This is the first of several posts about my time at VLC 2013.  I thought I would start out with a few pictures first...

For the past two years, I've had the privilege to attend the Cystic Fibrosis Foundation's Volunteer Leadership Conference.  This year's theme "Mission:Possible."  I loved this theme because it's SO true at this point in history with the disease Cystic Fibrosis.  We are really, seriously, honestly, totally facing a POSSIBLE mission: to give every person with CF a cure.


I tried to take pictures along the weekend to document our time.  Unfortunately, Brian wasn't able to attend the conference with me this year because he had his own conference for which he was a presenter. So, this blog post is as much for him as for anybody else! :)


This year's conference was held in Reston, Virginia with about 400 people in attendance.  Those who attend this conference are hand-selected by their CFF chapters and are some of the most dedicated volunteers from their area.  I always find being invited a huge honor and one I do not take for granted.


One of my favorite things about this conference is getting to hear Bob Beall give the "State of the Foundation" address.  As a fundraiser, volunteer and beneficiary of the Cystic Fibrosis Foundation, I am always very eager to know how the Foundation is doing and its plan for the future.



I also really appreciated hearing the "Science Update" by Dr. Preston Campbell (right; Bob Beall is to the left) as I am always highly interested to know the money we raise for the CF Foundation is going to the right place.  In the next post, I will share some really exciting parts of Dr. Campbell's science update and how our hard-earned money is benefitting Bennett and those like him.



As a fun play on the "Mission:Possible" theme, my friend Paige (from Texas) and I had to dress up as secret agents.


One of the most disappointing part of this year's conference, and it's a pretty big one for those of us with family members with CF, is that this event is one of the first in which the Cystic Fibrosis Foundation decided to enforce it's new infection policy for those with Cystic Fibrosis.  Continued scientific research has demonstrated that those with CF are even more a risk to each other than we first thought.  So, the CF Foundation is on the cusp of releasing its new infection policy which will change the "3-feet-rule" to the "6-feet-rule" and will dictate that only one Cystic Fibrosis patient can be at any indoor Cystic Fibrosis Foundation function (this does *not* apply to outdoor events, such as Great Strides).  To keep Cystic Fibrosis patients involved since they cannot be physically present, the CF Foundation web-streamed the conference.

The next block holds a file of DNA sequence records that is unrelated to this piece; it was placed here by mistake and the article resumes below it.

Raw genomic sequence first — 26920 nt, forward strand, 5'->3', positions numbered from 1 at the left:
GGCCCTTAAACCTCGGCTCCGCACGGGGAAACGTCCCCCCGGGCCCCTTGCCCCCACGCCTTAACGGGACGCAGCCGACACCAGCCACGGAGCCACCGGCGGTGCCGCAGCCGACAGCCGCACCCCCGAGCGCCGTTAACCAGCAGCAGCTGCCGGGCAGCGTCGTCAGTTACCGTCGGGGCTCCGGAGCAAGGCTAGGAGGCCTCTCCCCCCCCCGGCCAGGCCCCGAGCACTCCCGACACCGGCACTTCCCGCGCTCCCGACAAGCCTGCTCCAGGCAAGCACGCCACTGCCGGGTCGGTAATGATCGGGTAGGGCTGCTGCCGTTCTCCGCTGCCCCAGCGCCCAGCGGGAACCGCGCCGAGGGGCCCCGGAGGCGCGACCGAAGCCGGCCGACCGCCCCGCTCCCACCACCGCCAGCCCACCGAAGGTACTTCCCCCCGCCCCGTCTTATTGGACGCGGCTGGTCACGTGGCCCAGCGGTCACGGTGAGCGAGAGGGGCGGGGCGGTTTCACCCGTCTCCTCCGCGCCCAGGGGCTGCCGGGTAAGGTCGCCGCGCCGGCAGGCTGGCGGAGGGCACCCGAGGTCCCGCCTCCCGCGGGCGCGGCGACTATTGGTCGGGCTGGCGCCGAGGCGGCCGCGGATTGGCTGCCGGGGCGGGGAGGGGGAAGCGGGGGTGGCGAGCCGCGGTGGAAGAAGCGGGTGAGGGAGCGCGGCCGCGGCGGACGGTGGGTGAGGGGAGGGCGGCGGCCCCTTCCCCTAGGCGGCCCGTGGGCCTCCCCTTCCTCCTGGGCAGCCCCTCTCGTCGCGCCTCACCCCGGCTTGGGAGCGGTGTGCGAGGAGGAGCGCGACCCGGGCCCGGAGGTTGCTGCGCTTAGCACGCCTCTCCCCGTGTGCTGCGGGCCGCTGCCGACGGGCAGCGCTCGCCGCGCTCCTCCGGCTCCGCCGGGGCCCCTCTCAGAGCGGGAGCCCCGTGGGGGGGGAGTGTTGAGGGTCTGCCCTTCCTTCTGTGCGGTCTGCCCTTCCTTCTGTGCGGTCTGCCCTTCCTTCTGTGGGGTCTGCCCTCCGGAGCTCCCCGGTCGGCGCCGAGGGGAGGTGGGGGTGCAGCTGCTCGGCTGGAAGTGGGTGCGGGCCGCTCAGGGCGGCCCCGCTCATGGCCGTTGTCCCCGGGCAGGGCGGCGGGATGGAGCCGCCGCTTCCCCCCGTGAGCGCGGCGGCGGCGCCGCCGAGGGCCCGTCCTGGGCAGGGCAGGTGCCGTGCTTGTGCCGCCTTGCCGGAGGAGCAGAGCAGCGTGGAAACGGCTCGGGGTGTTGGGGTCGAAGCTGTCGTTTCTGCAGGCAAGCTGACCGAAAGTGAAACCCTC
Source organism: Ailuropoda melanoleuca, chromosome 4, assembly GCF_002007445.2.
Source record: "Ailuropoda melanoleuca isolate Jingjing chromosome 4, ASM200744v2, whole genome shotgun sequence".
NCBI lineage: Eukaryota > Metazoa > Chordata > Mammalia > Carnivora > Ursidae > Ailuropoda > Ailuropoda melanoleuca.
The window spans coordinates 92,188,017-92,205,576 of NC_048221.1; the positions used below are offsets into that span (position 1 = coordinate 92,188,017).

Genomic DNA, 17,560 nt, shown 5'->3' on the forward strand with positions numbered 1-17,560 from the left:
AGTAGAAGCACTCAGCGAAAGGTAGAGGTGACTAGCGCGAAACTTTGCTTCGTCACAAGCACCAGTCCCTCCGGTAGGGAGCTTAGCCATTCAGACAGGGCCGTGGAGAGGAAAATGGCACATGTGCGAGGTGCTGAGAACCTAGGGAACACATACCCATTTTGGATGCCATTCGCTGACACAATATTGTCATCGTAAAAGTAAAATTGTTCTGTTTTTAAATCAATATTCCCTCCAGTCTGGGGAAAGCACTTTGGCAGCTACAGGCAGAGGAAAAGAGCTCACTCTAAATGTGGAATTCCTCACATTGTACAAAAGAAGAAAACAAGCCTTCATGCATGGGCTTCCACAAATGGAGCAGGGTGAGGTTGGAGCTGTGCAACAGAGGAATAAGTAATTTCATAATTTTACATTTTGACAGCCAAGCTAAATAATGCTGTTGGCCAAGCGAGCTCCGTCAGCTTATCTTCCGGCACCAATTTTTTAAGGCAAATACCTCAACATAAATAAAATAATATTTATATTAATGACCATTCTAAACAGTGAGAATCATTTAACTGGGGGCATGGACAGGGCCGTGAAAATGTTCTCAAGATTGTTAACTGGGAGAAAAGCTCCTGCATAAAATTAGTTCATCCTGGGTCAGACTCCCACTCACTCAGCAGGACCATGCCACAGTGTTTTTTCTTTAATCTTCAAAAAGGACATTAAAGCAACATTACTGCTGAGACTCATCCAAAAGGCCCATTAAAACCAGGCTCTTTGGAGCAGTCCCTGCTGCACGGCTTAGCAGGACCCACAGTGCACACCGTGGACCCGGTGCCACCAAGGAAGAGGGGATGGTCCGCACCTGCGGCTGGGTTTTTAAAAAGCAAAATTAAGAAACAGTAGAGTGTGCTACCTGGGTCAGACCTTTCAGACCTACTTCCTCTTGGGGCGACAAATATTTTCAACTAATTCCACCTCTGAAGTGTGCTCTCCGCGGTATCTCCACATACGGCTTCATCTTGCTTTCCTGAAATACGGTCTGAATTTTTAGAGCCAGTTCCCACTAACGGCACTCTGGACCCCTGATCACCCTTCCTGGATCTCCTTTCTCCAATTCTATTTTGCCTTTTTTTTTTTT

The CF Foundation shared their fear this infection policy risks isolating those with CF.  But the CFF also communicated they are concerned first and foremost for the health of those with CF (no one wants to raise money to save someone with CF while simultaneously causing them to be sicker).   I am impressed with the CFF's use of technology as a way to help those with CF to feel a part.  


Another great use of technology at this year's VLC Conference was Twitter.  Not only were we encouraged to tweet about our time at VLC but the CFF offered us a laptop and computer screen in the lobby so we could tweet using the hashtag #VLC2013 and the handle @CF_Foundation.  I decided that maybe twitter could be good for Bennett's Brigade so I am now on Twitter: @breckgamel and will post under #bennettsbrigade.

Although I will share in greater detail about what we learned at the VLC Conference in the next post, here is a brief recap via Cystic Fibrosis Foundation's webpage: http://www.cff.org/aboutCFFoundation/NewsEvents/3-12-VLC-Brings-Agents-Together-to-Find-Cure.cfm

What we spoke to Congress about...

Wednesday, March 13, 2013

I will post one more time about March On The Hill 2013 before I move on to sharing about my time at the CFF's VLC 2013 Conference within the next few days.  I wanted to document some of the specific things I learned about the Cystic Fibrosis Foundation with regards our public policy agenda and our message to Congress this year.

March On The Hill is part of the Cystic Fibrosis Foundation's Advocacy Program.  The goals of the CFF Advocacy program are to advance research, to promote access to care and to raise awareness of the disease.  Most of the program is made up of volunteers who offer to stay informed via email about changes in the CFF's public policy agenda and other volunteers who have indicated they want to stay in touch with their local government to communicate our needs to our lawmakers. (There is a video of how you can be CFF Advocate on the bottom of this post.)

Although last year, advocacy at the CFF involved pushing for the passage of the EXPERRT Act, this year's efforts were not based on a bill that needs passage.  This year, we are just asking our representatives to protect funding of several vital federal programs: